8.2 Soil heating and evaporation under extreme conditions: Forest fires and slash pile burns

Friday, 1 June 2012: 8:45 AM
Alcott Room (Omni Parker House)
William J. Massman, Rocky Mountain Research Station, Fort Collins, CO

Handout (1.8 MB)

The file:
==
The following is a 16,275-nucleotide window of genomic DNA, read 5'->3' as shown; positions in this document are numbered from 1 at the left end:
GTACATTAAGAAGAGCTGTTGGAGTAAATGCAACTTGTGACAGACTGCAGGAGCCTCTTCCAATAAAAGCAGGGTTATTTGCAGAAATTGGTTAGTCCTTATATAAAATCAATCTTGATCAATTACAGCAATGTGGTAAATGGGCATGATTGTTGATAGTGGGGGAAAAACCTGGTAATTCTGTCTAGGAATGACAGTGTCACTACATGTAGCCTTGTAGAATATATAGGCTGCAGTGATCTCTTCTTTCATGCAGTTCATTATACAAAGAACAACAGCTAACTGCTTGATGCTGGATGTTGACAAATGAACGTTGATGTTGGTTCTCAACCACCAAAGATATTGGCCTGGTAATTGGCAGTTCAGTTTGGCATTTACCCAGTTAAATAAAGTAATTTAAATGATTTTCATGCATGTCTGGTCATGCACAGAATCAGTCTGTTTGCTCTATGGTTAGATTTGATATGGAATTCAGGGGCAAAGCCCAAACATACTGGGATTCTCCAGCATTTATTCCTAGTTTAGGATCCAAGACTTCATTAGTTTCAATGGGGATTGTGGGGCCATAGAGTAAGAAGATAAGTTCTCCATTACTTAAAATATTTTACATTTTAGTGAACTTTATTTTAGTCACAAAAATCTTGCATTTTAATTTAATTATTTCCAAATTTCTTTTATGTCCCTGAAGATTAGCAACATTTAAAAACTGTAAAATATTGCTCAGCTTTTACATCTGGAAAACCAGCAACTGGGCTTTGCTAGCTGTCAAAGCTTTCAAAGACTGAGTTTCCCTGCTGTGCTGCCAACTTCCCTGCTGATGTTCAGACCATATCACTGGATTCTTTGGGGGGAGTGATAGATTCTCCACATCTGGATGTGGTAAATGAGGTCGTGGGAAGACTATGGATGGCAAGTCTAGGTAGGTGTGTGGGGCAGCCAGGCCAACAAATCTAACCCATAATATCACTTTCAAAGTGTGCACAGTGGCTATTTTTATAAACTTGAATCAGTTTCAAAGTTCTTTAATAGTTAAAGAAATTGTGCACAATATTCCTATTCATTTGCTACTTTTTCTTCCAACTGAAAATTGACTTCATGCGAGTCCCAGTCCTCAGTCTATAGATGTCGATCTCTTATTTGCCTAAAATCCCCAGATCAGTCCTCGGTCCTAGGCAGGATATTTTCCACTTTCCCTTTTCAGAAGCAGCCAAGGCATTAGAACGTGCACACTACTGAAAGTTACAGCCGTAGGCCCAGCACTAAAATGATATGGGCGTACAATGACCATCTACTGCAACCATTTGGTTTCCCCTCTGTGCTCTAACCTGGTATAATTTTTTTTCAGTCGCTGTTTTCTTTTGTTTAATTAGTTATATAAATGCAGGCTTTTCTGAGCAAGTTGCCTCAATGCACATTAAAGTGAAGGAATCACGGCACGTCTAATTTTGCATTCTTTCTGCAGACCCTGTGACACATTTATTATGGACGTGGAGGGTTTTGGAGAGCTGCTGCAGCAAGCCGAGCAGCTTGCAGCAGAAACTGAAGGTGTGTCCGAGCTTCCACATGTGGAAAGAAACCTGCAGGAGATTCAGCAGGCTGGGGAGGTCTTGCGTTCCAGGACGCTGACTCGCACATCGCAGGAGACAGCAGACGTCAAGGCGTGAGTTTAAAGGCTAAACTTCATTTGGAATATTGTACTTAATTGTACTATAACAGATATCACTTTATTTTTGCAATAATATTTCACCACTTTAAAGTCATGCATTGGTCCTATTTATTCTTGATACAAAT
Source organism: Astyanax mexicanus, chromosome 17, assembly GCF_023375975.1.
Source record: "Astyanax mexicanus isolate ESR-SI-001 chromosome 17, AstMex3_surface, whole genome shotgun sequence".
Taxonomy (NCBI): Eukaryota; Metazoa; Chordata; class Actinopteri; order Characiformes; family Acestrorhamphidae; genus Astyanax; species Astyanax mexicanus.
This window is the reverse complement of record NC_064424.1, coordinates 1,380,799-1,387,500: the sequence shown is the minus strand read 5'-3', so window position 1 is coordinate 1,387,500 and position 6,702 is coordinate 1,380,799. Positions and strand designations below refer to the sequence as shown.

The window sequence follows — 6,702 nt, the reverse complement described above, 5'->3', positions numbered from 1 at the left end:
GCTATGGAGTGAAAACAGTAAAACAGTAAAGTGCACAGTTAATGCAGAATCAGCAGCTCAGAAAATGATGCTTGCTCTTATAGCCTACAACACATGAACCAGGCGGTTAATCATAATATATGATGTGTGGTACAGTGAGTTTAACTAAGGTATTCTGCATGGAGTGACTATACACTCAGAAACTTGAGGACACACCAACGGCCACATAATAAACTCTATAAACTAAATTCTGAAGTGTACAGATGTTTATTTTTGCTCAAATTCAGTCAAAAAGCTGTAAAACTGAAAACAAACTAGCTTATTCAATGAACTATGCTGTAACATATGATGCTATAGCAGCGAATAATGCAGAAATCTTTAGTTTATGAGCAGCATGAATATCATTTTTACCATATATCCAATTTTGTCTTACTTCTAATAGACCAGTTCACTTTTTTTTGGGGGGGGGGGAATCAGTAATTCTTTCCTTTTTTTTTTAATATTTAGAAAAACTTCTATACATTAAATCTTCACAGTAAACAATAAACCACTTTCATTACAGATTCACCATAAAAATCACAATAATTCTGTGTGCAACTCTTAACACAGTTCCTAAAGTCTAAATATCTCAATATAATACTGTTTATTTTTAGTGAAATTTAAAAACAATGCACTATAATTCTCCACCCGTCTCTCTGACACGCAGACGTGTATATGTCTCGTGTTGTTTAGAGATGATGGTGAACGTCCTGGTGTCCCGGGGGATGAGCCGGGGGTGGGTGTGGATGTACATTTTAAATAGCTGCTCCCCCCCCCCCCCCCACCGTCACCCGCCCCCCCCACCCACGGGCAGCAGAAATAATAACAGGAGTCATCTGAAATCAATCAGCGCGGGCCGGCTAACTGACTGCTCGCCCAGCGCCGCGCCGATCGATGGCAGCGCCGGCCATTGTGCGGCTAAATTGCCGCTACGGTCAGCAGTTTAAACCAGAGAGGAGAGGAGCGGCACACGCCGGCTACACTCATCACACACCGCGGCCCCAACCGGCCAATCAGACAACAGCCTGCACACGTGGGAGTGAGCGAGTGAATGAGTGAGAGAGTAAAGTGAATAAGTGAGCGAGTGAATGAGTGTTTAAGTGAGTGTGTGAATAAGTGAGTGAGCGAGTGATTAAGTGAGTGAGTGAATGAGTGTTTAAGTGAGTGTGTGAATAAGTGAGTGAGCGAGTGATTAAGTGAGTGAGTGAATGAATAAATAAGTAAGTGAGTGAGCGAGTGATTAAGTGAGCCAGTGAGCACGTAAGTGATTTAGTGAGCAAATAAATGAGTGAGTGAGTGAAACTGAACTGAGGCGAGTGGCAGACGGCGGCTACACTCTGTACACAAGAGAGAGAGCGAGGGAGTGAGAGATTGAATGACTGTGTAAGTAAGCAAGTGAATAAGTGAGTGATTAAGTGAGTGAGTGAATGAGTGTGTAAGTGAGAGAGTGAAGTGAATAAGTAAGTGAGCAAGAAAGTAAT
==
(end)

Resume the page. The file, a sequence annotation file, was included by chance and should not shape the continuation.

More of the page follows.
Heating any soil during a sufficiently intense wild fire or prescribed burn can alter soil irreversibly, resulting in many significant and well known, long term biological, chemical, and hydrological effects. To better understand how fire impacts soil, especially considering the increasing probability of wildfires that is being driven by climate change and the increasing use of prescribe burns by land managers, it is important to better understand the dynamics of the coupled heat and moisture transport in soil during these extreme heating events. Here I describe the development of a new model designed to simulate soil heat and moisture transport during fires where the surface heating often ranges between 10,000 and 100,000 Wm-2 for several minutes to several hours. Model performance is tested against laboratory measurements of soil temperature and moisture changes at several depths during controlled heating events created with an extremely intense radiant heater. The laboratory tests employed well described soils with well known physical properties. The model, on the other hand, is somewhat unusual in that it employs formulations for temperature dependencies of the soil specific heat, thermal conductivity, and the water retention curve. In general qualitative terms, the model agrees with the laboratory observations, viz., it simulates an increase in soil moisture ahead of the drying front (due to the condensation of evaporated soil water at the front) and a hiatus in the soil temperature rise during the strongly evaporative stage of the soil drying. Nevertheless, further diagnostics of the model's performance show that it is basically incapable of producing a fully physically realistic solution. This is because it employs, as do most soil evaporation studies, the Kelvin equation to model the relationship between the soil relative humidity and the soil water potential, which is shown to autonomously produce a spurious vapor gradient in the dry zone of the soil profile that effectively forces the soil moisture deeper into the soil rather than allowing it to escape (evaporate) out of the soil. Nonetheless, this specific issue with the Kelvin equation is symptomatic of a more profound lack of knowledge of the dynamics of soil evaporation and the soil moisture potential under the combined conditions of high temperatures and very low soil moisture content.
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